International U., Op. Eng., Lu 564 v. Dow Chem. Co., Tex. Div., 348 F. Supp. 1149 (S.D. Tex. 1972)

US District Court for the Southern District of Texas - 348 F. Supp. 1149 (S.D. Tex. 1972)
September 15, 1972

348 F. Supp. 1149 (1972)

INTERNATIONAL UNION OF OPERATING ENGINEERS, LOCAL UNION NO. 564
v.
The DOW CHEMICAL COMPANY, TEXAS DIVISION and Charles Goff, Jr.

Civ. A. No. 71-H-1472.

United States District Court, S. D. Texas, Houston Division.

September 15, 1972.

*1150 Ira D. Watrous, Bray, Ashley, Shaver, Sherbert & Watrous, Houston, Tex., for plaintiff.

Richard R. Brann, Baker & Botts, Houston, Tex., for defendants.

 

Memorandum and Order:

SINGLETON, District Judge.

This is a suit brought under Section 301 of the Labor Management Relations Act (29 U.S.C. § 185) by plaintiff Union alleging that Defendant Dow Chemical Company has violated the terms of its collective bargaining agreement, as amended. The alleged violation is that Defendant has failed to comply with the terms of the contract and attendant settlement agreement concerning lunch periods for certain employees represented by plaintiff. Defendant has moved this court to dismiss on the grounds that the Union should first use the arbitration procedures outlined in the collective bargaining agreement before filing suit in federal court. The collective bargaining agreement contains a detailed procedure for settling disputes. It provides a four-step grievance procedure for arbitration should the grievance procedure prove ineffective.

The gravamen here is a dispute over lunch time. On April 29, 1971, Mr. R. R. Jones, Department Steward for plaintiff Union, filed a written grievance pursuant to Article XX, Step 3, of the labor contract claiming that the company had violated the provisions of the contract concerning thirty-minute lunch *1151 periods for employees classified as Mason Tenders. This grievance was processed through several steps of the grievance procedure and was ultimately settled on the basis of a written agreement dated July 30, 1971, signed by representatives of all parties before the dispute reached the final arbitration stage. The settlement reads as follows:

 
"A day worker will normally be required to work until 11:30 a.m. He may remain at his lunch site until 12:00 noon.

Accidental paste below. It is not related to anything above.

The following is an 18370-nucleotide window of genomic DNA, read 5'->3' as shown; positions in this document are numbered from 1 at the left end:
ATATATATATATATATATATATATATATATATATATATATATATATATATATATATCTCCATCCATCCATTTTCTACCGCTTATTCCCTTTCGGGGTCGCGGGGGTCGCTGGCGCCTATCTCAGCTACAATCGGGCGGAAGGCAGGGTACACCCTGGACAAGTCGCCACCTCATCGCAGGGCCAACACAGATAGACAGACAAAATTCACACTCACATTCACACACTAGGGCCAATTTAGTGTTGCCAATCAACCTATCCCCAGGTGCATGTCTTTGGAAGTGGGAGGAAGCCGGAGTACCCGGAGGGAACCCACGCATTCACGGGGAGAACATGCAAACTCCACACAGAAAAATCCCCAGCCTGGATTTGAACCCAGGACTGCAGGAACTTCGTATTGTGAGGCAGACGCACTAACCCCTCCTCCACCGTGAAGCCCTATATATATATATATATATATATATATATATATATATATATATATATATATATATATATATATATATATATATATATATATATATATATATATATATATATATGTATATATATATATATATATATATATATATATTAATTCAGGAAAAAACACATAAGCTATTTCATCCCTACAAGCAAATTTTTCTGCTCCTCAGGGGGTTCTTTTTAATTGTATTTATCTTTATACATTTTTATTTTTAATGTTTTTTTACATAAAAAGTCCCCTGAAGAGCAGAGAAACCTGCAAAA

"When observance of this rule would create an undue hardship on the employee, he should bring it to the attention of his supervisor for consideration."

In spite of this settlement agreement, controversy over lunch breaks again arose. The Union asserts that the company is clearly violating the terms of the settlement, while the company characterizes the dispute as one over the term "lunch site" in the settlement. The Union instead of submitting the dispute over the settlement to the grievance and arbitration procedure brings suit in federal court for injunctive relief and damages due to the company's alleged failure to abide by the agreement.

This court grants defendant Dow Chemical Company's motion to dismiss. The Supreme Court has made it clear that when the collective bargaining agreement contains an arbitration procedure and the arbitration procedure covers the question in dispute, a federal court has no jurisdiction under § 301 unless the arbitration procedure has first been utilized. United Steelworkers v. American Mfg. Co., 363 U.S. 564, 80 S. Ct. 1343, 4 L. Ed. 2d 1403 (1960). The court's function is to determine if it is an arbitrable disputeif it is, and if the arbitration procedure has not been followed, the court must dismiss for lack of jurisdiction.

The collective bargaining agreement between Dow Chemical Company and the Union clearly provides for arbitration.